Screening is a central tenet of the Barrack Yard Advisors risk mitigation strategy.
It is a way to minimize avoidable mistakes and align investments with our 5 Enduring Principles.
Barrack Yard Advisors look for 10-years of uninterrupted profitability:
- Return on Invested Capital (ROIC) indicates how well a company uses money to generate returns. Ideally, ROIC is considerably higher than cost of capital.
- Return on Equity (ROE) measures profitability in relation to the money shareholders have invested. ROE will be >20% for many firms, but can be considerably lower for companies selling near or below book value.
We favor companies that:
- Employ little or no long-term debt
- Do not rely on the capital markets for short-term funding
- Exceptions are fixed asset infrastructure-type investments
Over time, companies we own become more valuable if they continue to manage cash flow effectively. We measure valuation on these parameters:
- Free-Cash-Flow (FCF)
Cash available for distribution to shareholders after all planned capital expenditures and cash taxes. Cash allows companies to pay dividends, buy-back shares, reduce debt levels, or make acquisitions.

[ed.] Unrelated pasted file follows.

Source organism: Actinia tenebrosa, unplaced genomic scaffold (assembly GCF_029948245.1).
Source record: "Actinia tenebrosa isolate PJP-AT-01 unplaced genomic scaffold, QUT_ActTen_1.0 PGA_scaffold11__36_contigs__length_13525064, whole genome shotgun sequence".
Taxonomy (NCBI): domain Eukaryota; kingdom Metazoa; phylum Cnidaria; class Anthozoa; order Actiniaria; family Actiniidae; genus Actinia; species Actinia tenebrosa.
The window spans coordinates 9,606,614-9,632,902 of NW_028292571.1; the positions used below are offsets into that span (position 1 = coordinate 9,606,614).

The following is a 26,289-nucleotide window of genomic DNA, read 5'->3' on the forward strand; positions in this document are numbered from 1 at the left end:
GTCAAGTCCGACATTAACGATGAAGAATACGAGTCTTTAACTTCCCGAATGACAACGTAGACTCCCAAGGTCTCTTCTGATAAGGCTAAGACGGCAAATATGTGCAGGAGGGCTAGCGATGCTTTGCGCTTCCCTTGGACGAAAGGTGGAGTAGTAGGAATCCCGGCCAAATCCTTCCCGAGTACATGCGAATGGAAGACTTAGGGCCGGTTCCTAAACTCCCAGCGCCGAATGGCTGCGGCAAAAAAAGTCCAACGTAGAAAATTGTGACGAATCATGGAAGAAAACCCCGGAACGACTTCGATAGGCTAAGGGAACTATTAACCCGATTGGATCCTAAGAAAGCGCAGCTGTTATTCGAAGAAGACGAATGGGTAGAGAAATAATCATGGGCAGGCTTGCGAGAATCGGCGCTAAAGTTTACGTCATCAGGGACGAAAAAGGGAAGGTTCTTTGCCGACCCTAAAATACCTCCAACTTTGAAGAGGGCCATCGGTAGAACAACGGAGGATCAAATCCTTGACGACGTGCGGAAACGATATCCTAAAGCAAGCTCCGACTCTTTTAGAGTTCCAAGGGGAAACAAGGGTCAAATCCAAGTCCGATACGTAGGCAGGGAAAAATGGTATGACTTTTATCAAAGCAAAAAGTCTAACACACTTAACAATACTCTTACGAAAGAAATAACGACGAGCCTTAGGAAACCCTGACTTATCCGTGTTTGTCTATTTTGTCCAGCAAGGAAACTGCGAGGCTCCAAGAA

Barrack Yard divides FCF by the enterprise value of the company to determine FCF yield. We then compare this yield with other available investments.
To measure growth, we compare current earnings-per-share (EPS) versus EPS on a date 10-years prior. In calculating EPS, we average 3-years of trailing earnings, then compare this number to the average trailing 3-year EPS from 10-years ago.
These measurements and comparisons describe the underlying growth of the business. Ideally, the p/e ratio will be <15x and the growth will be >7% compounded.
Additionally, Barrack Yard evaluates:
- Current dividend yield
- Current price-to-book value (for certain industries)
- Potential gains in reversion-to-the-mean analysis
Does the company offer beneficial goods or services that consumers will continue to need or want? Does it have an Edge
Corporate ‘Edge’ Examples
- High barriers to entry
- Ability to conduct one-sided price negotiations
- Leverage over customers or suppliers
- Competitive moats
- Rare assets
- Intellectual property
- Natural monopolies
State ‘Edge’ Examples
Examples of countries with world class competencies:
- Brazil (Oil/Agriculture)
- Canada (Oil and Gas/Hydroelectricity/Mining)
- England (Retail/Finance)
- France (Luxury, Vanity Products/Wine/Nuclear)
- Japan (Machine tools/ Electronics/Miniaturization/Optics
- Norway (Petro/Fish Farming/Shipping)
- UAE (Trading/Ports)
- Switzerland (Pharma/Chocolate/Watches/Biotech/Private Banking/Inspection)
Foreign companies must have corporate and country edges, or other beneficial core competencies.